Rebecca Clarke was an English composer and violist. She studied violin at the Royal Academy of Music 1903-1905 and the Royal College of Music 1907-1910 where she became one of Charles Stanford’s first female composition students. Stanford persuaded her to shift her focus from violin to viola at a time when viola was emerging as a legitimate solo instrument. Carrying the baggage of an unhappy and abusive childhood, she was cut off from her family in 1910 after confronting her father about his extramarital affairs. As a result, she was forced to drop out of RCM.
Clarke supported herself as one of the first female professional musicians. In 1912, Sir Henry Wood selected her to play in the Queen’s Hall Orchestra, an ensemble which was formerly male. Residing in London, she performed as a soloist and chamber musician. Clarke suffered from intense self-doubt and bouts of depression which were only reinforced by the constant resistance she received as a female composer.
There is an anecdote describing a recital she gave in 1918 with cellist May Mukle in New York City which illustrates the sexism she endured. The program had a mix of works by Rebecca Clarke and “Anthony Trent,” a pseudonym which Clarke chose for herself. After the concert, everyone praised the Trent and ignored the works credited to Clarke. Similarly, in 1919 she entered her violin sonata in the Elizabeth Collidge competition. Her sonata tied first place with Ernest Bloch’s (a sonata that is currently well recognized as standard in the viola repertoire), but Coolidge later declared Bloch the winner. Even in the 20th century, people did not believe a woman was intellectually capable of composing such an outstanding work, in addition to it being socially inconceivable. Clarke entered the Coolidge competition again in 1921 with her piano trio and was not awarded, but in 1923 Coolidge sponsored her rhapsody for cello and piano, making Clarke the only female recipient of Coolidge’s patronage.
At the outbreak of World War II, Clarke was in America living with her two brothers. She had returned to composing after a dry period of several years. However, she took a position as a nanny in 1942 and married pianist James Friskin in 1944 which put a halt to her newfound productivity. Clarke herself said she found it nearly impossible to balance composing and a personal life saying, “I can't do it unless it's the first thing I think of every morning when I wake and the last thing I think of every night before I go to sleep.”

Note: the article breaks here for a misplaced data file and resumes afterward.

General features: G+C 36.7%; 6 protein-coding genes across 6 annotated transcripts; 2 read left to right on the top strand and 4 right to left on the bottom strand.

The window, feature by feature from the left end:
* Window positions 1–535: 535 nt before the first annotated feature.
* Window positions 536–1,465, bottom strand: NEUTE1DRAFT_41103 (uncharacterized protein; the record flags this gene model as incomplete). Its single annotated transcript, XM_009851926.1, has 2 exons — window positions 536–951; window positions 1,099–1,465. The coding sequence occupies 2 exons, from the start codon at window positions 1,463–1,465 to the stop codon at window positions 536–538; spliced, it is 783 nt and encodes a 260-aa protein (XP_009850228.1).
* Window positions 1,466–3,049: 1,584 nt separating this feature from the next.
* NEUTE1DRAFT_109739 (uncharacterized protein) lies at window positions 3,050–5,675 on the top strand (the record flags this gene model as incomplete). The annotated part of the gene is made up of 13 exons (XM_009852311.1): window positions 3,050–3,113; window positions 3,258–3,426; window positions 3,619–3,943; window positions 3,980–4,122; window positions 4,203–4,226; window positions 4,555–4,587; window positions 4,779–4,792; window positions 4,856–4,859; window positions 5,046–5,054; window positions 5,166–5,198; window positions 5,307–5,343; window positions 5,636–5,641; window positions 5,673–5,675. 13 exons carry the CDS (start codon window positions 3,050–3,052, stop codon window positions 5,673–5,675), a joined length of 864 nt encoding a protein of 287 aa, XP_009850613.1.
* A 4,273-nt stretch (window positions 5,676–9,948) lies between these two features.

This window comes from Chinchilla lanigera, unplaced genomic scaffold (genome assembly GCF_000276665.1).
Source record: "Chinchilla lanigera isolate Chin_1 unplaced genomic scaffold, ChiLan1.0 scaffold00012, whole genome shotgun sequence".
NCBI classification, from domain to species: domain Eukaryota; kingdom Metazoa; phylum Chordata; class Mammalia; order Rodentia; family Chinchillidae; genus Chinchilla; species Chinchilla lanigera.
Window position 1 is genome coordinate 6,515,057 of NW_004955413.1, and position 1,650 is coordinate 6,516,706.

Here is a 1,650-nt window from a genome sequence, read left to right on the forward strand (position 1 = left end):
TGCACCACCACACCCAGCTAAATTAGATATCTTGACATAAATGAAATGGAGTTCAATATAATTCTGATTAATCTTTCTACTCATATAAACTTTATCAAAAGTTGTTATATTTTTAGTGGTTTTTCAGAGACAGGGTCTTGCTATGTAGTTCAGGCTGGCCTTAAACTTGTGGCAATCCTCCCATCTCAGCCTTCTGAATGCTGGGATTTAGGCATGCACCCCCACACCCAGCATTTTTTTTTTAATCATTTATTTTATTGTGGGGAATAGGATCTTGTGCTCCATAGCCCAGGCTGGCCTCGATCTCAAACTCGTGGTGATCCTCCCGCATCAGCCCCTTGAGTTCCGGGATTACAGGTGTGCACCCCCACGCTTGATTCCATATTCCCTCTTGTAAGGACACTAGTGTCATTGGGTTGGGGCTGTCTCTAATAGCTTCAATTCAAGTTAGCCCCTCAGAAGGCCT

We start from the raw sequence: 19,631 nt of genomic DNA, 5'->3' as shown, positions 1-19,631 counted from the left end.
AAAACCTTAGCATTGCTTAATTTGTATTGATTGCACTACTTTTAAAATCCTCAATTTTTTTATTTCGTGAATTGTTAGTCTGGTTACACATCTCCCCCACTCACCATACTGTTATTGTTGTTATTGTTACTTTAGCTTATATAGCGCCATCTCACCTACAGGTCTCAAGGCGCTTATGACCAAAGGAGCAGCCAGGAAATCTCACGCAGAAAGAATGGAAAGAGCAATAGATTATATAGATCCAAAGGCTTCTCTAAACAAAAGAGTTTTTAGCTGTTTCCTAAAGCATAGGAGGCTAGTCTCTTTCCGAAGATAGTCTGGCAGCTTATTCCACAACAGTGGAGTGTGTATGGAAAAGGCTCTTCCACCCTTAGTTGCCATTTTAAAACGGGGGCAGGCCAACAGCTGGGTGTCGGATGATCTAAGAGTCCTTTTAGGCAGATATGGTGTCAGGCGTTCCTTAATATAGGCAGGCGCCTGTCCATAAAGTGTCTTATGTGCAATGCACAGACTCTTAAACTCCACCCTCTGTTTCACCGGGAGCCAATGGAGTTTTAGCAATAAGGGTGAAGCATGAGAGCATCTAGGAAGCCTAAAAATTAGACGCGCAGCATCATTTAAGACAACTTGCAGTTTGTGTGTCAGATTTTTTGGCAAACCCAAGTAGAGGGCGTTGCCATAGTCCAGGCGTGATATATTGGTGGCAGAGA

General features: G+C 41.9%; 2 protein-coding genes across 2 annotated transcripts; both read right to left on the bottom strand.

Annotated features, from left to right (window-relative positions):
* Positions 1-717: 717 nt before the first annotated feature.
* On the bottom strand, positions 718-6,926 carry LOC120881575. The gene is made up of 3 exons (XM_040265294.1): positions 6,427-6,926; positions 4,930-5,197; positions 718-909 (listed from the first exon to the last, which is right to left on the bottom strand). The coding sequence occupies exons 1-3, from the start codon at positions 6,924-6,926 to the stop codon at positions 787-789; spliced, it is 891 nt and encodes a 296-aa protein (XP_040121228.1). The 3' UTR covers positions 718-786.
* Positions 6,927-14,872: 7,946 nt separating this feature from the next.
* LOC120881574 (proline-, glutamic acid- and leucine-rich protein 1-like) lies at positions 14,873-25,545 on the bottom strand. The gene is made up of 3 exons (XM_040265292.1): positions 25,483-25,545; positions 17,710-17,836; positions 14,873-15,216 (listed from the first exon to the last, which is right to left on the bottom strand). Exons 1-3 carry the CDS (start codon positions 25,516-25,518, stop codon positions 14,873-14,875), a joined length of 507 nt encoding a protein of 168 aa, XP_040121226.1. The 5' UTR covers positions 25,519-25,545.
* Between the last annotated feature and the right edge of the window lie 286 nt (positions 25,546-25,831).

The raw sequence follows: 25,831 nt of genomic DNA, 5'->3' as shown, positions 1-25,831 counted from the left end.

Only 20 of Clarke’s works were published during her lifetime and most were already out of print by the time she died. Over half of her output remains unpublished, as it is still the property of her estate. In 2000, the Rebecca Clarke Society, Inc. was founded by Liane Curtis and Jessie Ann Owens. Because of their efforts, Clarke’s music has seen a revival in the form of publications, recordings, scholarship, and publications. Over 25 works have been published since the Society was founded.
Ashi Day is a composer and educator working in Washington, DC, interested in exploring unconventional intersections between music and theater, using the voice as a compositional tool, and creating meaningful works for all ability levels and ages. She also writes a lot of songs about animals.
Ashi creates vocally driven works created as much for the experience of the performers as the listeners. Recently, she has been a festival artist at New Music DC, Opera From Scratch 2018, the 2018 Music by Women Festival, and the 2017 Women Composers Festival of Hartford. She has collaborated to co-create theatrical works for Cultural DC’s Source Festival and the Capital Fringe Festival. Pieces have been commissioned or performed by choirs, churches, and individuals from Florida to Alaska, including Cantate Chamber Singers, Cantilena Women’s Chorale, Connecticut Yankee Chorale, Bucknell University, Mat-Su Community Chorus, and Anthology Quartet. She is also a past winner of the New York Treble Singers Composition Competition.